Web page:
But I told my story. I told them how I was born in a predominantly Black city of Memphis, Tennessee, and my dad’s job transferred us to Atlanta, Georgia. My family and I settled in a small city south of Atlanta called Jonesboro. It is famously known as the location where “Gone with the Wind” was filmed. We moved into a house in a predominantly white neighborhood, and were about one of three Black families. I remember like it was yesterday, after our second day at the house, we woke up to our garage spray painted with, “Go Home …” You can imagine what unspeakable words were on the garage. I recall walking to the grocery store to buy candy and the cashier telling me to “Go back to Africa.” On Saturdays, my dad would take my sister and I to the carwash to help wash his car. In the distance I saw a large crowd gathering at the carwash. I asked my dad what the words on their signs meant. He immediately told my sister and I to get into the car.  He drove us home and dropped us off. He went into his closet and retrieved his shotgun, put it in his car, and went back to the carwash to finish washing his car. I overheard him telling my mom later that night that there was a Klan rally and fundraiser at the carwash. That was the first time I heard anything about the Klan. I was nine. My third grade teacher purposely placed me in the back of the classroom. I did not understand why, I thought it was because I was the tallest one in class.  On the last day of class, she called my mom to have a parent/teacher conference. I was outside the classroom as my mom was speaking to my teacher.  After five minutes, my mom immediately left the classroom, took my hand and walked me out of the school. My mom was, and still is, an educator. My teacher was telling her that she was recommending to enroll me into Special Education and keep me in the 3rd grade that next year. I could not understand. I was making straight A’s. However, my teacher was telling my mom that I was cheating off my classmates, but could not prove it. My mom went to the Principal and then to the Board of Education to file a complaint. Of course my teacher’s false claims did not hold and I moved on to the 4th grade. After that ordeal, my parents sat my sister and I down to have that “tough conversation” of what we may experience in this world due to the color of our skin.  I was nine. This was not the 1950s or ‘60s.  This was 1991.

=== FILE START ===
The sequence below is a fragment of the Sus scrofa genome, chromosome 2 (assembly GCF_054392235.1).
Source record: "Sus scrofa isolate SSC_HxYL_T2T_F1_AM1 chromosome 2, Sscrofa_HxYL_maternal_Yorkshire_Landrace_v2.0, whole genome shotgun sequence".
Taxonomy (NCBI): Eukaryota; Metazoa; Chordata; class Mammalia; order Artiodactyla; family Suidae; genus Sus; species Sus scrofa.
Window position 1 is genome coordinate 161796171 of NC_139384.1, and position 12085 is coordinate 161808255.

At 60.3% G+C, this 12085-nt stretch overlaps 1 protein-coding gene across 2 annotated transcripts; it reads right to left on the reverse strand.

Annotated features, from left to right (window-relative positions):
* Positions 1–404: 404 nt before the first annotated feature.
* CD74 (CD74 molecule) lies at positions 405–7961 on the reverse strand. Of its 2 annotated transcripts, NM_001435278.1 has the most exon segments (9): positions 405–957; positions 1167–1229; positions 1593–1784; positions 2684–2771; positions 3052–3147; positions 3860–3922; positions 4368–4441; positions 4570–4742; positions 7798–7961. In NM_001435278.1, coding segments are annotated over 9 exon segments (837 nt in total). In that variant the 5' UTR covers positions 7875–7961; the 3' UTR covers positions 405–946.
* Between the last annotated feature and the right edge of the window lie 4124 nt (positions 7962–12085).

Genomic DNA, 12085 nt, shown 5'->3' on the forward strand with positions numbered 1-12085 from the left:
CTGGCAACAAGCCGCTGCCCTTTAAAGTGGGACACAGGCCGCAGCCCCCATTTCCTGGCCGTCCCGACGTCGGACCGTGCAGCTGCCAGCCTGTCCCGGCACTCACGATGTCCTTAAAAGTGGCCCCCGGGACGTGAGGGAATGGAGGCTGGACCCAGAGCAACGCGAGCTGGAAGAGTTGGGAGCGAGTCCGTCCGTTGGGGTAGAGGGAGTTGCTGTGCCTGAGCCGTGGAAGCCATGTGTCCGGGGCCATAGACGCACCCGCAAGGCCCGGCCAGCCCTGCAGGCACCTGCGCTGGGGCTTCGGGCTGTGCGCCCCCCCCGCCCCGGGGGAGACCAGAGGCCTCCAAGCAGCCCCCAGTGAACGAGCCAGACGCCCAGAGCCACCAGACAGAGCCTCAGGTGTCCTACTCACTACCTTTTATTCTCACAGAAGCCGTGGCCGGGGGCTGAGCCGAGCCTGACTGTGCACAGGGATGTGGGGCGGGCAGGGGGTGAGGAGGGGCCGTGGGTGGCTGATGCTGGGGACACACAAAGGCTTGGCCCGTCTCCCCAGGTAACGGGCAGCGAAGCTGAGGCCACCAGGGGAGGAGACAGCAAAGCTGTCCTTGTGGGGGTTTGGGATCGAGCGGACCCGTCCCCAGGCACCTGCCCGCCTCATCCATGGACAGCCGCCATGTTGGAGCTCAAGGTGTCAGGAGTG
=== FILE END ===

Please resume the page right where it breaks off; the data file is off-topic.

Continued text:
Discrimination did not stop in grade school, nor college, but I also experienced it while in our Air Force. My first day of active duty was at Little Rock Air Force Base, Arkansas, I can recall the First Sergeant introducing himself and then providing me a list of cities in the area to stay away from. This was 2005, not the ‘50s or ‘60s. One day, I found myself in one of these “cities” pumping gas in my car. Out of nowhere, two large trucks start to encircle me. The guys in the passenger seat begin to light matches and throw them at me as I was pumping gas. I ran inside the store and told the cashier to call 911. I reported the incident to the Office of Special Investigations the next day. I will never forget that day. I recall as a young 2nd Lt. briefing my squadron and someone out in the crowd called me out by my name. I looked towards my leadership for a response, to have my back, or even openly discipline the person. And I got nothing. I was told that I was in a male-dominated career field and to get used to it. I remember requesting initial feedback from my first squadron commander, and he cancelled all eight of my initial requests. And then looking at my male white counterparts asking for initial feedback, and they were receiving the feedback immediately. I had enough. I told myself that I would never do that to any of my Airmen. I would stand up for them, I would provide feedback immediately, have a voice for them when others would not. I still keep that promise and determination to this day.


So to all of the young Airmen who stepped up to the call, thank you for having the courage to say something and make things happen. Leadership can happen at the lowest level, and the Airmen have showed us the leaders that they are. I want to thank my fellow squadron commanders here at Ramstein for also having the courage to have these tough conversations, not only within their Squadrons, but with each other. I hope they all understand of how grateful I am that we can talk to each other peer to peer. Although we have our differences, we can still relate.  It takes courage to step out when you know others will not follow you, and it takes courage to speak up.  The diversity of our military is great, and is what makes us stronger. Let us continue to step out in courage, have the conversations, and lead the way.